Friday, November 30, 2018

How Has It Been Four Years?

Four. Oberon would have been four this year. Longer than high school, longer than a bachelor's degree, exactly the amount of time we dated when we got engaged. Somehow that seems both exactly right and totally out of step.

This weird relationship with time continues.

November has been a weird month for our family. We've had some health scares (we're fine), ER visits (promise, we're fine), infectious diseases that kept the kids out of day care (they are fine), air quality so bad we had to stay inside, work travel, and then Thanksgiving weekend, which included Oberon's birthday. This resulted in Elizabeth barely going to the office for the better part of three weeks, and Everett and Imogen being home from day care for nearly two weeks. Our routines were all out of whack leading up to Obie's Bee Day.

Regardless of what's going on with the day-to-day, Oberon's birthday will relentlessly come each year on November 24. This year was no different. We actually took two trips to Uvas Canyon - one on Thanksgiving Day and the other on Obie's Bee Day. On Thanksgiving, we hiked the Waterfall Loop Trail and visited all the off shoots to various markers and waterfalls. Everett walked most of the way himself, and delighted in finding more and more waterfalls. We haven't hiked this section of the trail by itself in a while, and it was very healing to take our time and go to so many of these special places.

   Hiking the Waterfall Loop Trail - November 22, 2018

On Obie's Bee Day, we hiked the Alec Canyon Trail up to Manzanita Point (where Oberon's memorial bench is) and on to Triple Falls (which we almost never make it to). We talked a lot more about Obie on this particular hike. Everett was amazing and walked all the way to Obie's bench and then some (3/4 of a mile uphill). He voluntarily transitioned to the carrier as we made our way to Triple Falls and was mostly in good spirits the whole time. While we snacked at Obie's bench, we sang Happy Birthday to Obie, only realizing later that this was at pretty much his exact birth time, 10:21 AM.

Enjoying a snack and a rest at Obie's bench - Obie's Bee Day 2018

Elizabeth teared up a few times on the hike, only to have Imogen claw her neck or Everett venture too close to the edge of the trail and require reminding. Balancing the living and the missing.

Hiking all the way to Triple Falls - November 24, 2018

To round out the day, Elizabeth crocheted a bee during naptime and we all made birthday cake and frosting. We read a special new "birthday book" about how hugs can help us feel better. Earlier in the week, we had made sure to read some of our baby loss and Obie-focused books. Not all of them, and not all at once, but more than usual.

Obie's Birthday Cake 2018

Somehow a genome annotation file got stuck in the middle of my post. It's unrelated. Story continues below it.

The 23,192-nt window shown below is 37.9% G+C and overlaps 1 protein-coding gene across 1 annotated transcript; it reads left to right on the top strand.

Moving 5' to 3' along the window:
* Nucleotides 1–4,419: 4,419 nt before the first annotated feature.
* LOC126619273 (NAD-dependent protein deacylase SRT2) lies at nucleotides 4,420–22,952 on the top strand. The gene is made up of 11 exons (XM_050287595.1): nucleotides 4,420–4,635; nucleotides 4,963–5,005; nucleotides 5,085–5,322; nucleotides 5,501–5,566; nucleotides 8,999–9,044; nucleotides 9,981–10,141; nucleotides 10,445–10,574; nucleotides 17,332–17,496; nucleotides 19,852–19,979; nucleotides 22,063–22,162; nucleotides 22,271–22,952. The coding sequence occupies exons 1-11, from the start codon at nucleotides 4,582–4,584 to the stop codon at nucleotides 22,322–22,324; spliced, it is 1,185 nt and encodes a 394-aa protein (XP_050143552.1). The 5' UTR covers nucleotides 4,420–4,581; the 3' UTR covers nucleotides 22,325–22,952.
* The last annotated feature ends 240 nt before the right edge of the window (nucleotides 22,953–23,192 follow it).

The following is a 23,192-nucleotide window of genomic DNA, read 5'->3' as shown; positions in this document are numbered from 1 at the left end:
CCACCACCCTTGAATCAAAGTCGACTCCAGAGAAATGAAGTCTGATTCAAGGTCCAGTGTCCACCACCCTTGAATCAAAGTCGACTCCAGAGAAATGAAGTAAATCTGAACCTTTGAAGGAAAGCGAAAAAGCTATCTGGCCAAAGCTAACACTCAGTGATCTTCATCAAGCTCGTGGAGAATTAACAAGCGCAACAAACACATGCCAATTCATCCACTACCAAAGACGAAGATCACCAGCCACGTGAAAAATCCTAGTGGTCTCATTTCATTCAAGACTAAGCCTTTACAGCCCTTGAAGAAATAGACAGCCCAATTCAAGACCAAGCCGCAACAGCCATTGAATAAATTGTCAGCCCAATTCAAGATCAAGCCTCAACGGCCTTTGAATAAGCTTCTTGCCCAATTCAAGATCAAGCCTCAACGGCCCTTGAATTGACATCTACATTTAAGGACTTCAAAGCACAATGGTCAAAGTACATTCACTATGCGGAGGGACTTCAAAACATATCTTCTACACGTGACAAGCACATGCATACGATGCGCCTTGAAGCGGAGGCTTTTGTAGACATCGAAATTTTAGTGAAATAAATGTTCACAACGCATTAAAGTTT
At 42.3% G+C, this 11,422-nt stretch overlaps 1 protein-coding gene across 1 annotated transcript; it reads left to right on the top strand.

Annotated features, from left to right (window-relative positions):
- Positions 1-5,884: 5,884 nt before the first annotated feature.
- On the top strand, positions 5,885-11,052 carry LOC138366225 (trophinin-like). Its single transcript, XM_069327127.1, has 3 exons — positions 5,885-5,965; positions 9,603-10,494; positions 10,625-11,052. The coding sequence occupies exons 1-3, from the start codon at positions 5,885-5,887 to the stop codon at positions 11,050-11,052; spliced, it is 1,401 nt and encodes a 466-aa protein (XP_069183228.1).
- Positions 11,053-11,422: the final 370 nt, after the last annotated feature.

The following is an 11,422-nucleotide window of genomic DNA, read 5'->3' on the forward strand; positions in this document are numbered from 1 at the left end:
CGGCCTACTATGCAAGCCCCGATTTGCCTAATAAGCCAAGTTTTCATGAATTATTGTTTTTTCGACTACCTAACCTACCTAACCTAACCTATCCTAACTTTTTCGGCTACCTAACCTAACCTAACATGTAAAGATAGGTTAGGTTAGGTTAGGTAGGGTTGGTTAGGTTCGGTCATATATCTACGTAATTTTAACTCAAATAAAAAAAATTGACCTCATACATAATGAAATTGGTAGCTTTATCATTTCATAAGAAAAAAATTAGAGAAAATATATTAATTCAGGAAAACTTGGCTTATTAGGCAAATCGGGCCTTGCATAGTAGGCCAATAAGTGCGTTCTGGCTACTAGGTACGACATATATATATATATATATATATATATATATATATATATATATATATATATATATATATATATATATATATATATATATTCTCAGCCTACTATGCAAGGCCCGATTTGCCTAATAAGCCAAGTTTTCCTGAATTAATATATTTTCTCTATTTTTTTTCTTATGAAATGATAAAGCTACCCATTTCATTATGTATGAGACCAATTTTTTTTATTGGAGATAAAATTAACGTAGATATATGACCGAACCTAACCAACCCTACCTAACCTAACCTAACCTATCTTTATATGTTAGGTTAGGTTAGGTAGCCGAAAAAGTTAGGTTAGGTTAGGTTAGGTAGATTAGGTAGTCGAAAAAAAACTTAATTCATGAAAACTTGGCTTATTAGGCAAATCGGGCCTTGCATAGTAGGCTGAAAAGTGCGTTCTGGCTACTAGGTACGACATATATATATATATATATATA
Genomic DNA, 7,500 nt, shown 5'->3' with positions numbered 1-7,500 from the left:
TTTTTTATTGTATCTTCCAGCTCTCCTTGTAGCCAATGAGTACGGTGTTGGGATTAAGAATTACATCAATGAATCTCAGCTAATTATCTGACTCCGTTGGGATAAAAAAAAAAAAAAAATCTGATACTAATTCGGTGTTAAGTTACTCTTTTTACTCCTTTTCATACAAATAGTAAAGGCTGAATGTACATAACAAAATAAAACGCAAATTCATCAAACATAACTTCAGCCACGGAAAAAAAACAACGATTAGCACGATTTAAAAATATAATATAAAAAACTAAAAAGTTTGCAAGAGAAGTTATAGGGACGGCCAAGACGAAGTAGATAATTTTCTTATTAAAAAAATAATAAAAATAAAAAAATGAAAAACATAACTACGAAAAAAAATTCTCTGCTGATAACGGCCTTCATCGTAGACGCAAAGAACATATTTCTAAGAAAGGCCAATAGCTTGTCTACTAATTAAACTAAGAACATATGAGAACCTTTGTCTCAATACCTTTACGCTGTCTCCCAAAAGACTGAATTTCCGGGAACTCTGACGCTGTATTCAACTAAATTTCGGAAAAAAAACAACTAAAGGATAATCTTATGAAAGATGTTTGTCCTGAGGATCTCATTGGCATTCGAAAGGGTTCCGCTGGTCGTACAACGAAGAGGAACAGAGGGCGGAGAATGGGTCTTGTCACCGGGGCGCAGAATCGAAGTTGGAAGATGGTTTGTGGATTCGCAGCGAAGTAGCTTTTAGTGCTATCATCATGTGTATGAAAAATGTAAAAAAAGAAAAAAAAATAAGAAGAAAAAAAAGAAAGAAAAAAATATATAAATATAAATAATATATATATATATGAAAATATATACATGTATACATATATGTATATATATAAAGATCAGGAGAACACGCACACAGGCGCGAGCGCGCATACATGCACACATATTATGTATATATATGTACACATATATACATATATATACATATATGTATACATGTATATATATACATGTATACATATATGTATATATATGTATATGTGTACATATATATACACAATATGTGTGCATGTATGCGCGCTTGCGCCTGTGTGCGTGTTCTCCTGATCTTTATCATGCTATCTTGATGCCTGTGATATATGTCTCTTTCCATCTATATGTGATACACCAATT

Bedtime came, and it seemed like we were going to make it through the day reasonably well. As Elizabeth snuggled with Everett, they talked about the day. Elizabeth thanked Everett for doing such a great job hiking to Obie's bench and for singing Happy Birthday. Evie started tearing up and whining.

Everett: I'm so sad!
Elizabeth: Oh, honey, why are you sad?
Everett: The only thing that will make me feel better is for Obie to stay with us.

Heart. Drop.

After reassurance and cuddling, and acknowledging that it is sad that Obie isn't with us, and we are all sad about that, he seemed to calm down. And then...

Everett: Mommy, in a few days I'm going to die.
Elizabeth: Why would you say that? Is it because Obie died?
Everett: Yes.
Elizabeth: Darling, Obie was very sick. He was sick when he was born. But you are not sick. We checked you out very carefully and you are not sick like Obie was.

This was followed with more reassurance, but with subtle caveats that only loss parents truly understand. At this point, we called Chris in too and had some extra snuggle time. Finding the balance of toddler boundaries and routine with supporting Everett when he needs it was a bit tricky, but we tried to find the right place.

Of course there was falling apart after the fact. And discussions spanning the days since then. Are we doing the right thing being so open with Everett at this young age? Should we try to hide some of the more intense emotions? Ultimately, we think our approach is the one that works best for our family (open, honest, frank discussion). But that does not stop the self-doubt and guilt. Everett and Imogen should have sheltered, carefree, tragedy-free childhoods. That is what we would have wished for them, but it isn't our family.

As horrible and as tragic as it all is, we would never want Everett or Imogen to think that if they died, it wouldn't impact us in a huge way. Oberon's death impacted our family so much because we love him so much and he remains a part of us. The message we would send if he was hidden away seems worse. Admitting the pain validates the love and importance of all our children.

Hiking at Uvas Canyon - November 22 and 24, 2018

We made pie too - Day After Thanksgiving Apple Pie - November 23, 2018


  1. Evie’s comments at the end of the day are very relatable to me as a rainbow baby myself. I distinctly remember having similar conversations with my mom and feeling like death was a very present part of my childhood, not necessarily in a bad way. It was only as an older child that I started to understand not everyone has that in their childhood. I often wish I knew someone else in my circumstance when I was a child that I could have related to, hopefully Evie and Immy will be that for each other. Love you guys!

    1. <3 Thank you for sharing this. I think about it often, and how hard it must have been for your family. It's always hard of course, but there are more outlets now and easier ways to find a community of people with similar situations now.